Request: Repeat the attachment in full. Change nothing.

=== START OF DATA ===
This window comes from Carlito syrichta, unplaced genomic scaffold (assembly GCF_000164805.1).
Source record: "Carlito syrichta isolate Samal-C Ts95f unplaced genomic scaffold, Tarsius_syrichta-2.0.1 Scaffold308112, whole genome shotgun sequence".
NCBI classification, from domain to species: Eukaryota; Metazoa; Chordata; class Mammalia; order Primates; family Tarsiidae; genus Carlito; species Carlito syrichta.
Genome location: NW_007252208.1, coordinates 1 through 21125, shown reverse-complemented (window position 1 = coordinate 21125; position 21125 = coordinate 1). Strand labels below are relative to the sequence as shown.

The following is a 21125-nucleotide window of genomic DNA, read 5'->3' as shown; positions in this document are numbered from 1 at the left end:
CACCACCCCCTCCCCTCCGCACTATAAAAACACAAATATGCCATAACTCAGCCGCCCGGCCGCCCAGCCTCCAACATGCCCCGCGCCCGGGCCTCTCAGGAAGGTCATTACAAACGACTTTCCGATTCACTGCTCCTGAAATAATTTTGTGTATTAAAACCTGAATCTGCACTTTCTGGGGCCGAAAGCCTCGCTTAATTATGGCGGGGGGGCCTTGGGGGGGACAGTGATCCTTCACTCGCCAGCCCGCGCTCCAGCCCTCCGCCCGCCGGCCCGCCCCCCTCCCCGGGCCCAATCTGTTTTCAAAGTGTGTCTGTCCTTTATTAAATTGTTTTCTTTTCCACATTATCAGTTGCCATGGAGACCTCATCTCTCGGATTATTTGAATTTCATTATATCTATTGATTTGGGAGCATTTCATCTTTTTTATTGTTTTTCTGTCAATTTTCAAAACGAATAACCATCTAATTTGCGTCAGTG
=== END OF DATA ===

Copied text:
This window comes from Carlito syrichta, unplaced genomic scaffold (assembly GCF_000164805.1).
Source record: "Carlito syrichta isolate Samal-C Ts95f unplaced genomic scaffold, Tarsius_syrichta-2.0.1 Scaffold308112, whole genome shotgun sequence".
NCBI classification, from domain to species: Eukaryota; Metazoa; Chordata; class Mammalia; order Primates; family Tarsiidae; genus Carlito; species Carlito syrichta.
Genome location: NW_007252208.1, coordinates 1 through 21125, shown reverse-complemented (window position 1 = coordinate 21125; position 21125 = coordinate 1). Strand labels below are relative to the sequence as shown.

The following is a 21125-nucleotide window of genomic DNA, read 5'->3' as shown; positions in this document are numbered from 1 at the left end:
CACCACCCCCTCCCCTCCGCACTATAAAAACACAAATATGCCATAACTCAGCCGCCCGGCCGCCCAGCCTCCAACATGCCCCGCGCCCGGGCCTCTCAGGAAGGTCATTACAAACGACTTTCCGATTCACTGCTCCTGAAATAATTTTGTGTATTAAAACCTGAATCTGCACTTTCTGGGGCCGAAAGCCTCGCTTAATTATGGCGGGGGGGCCTTGGGGGGGACAGTGATCCTTCACTCGCCAGCCCGCGCTCCAGCCCTCCGCCCGCCGGCCCGCCCCCCTCCCCGGGCCCAATCTGTTTTCAAAGTGTGTCTGTCCTTTATTAAATTGTTTTCTTTTCCACATTATCAGTTGCCATGGAGACCTCATCTCTCGGATTATTTGAATTTCATTATATCTATTGATTTGGGAGCATTTCATCTTTTTTATTGTTTTTCTGTCAATTTTCAAAACGAATAACCATCTAATTTGCGTCAGTG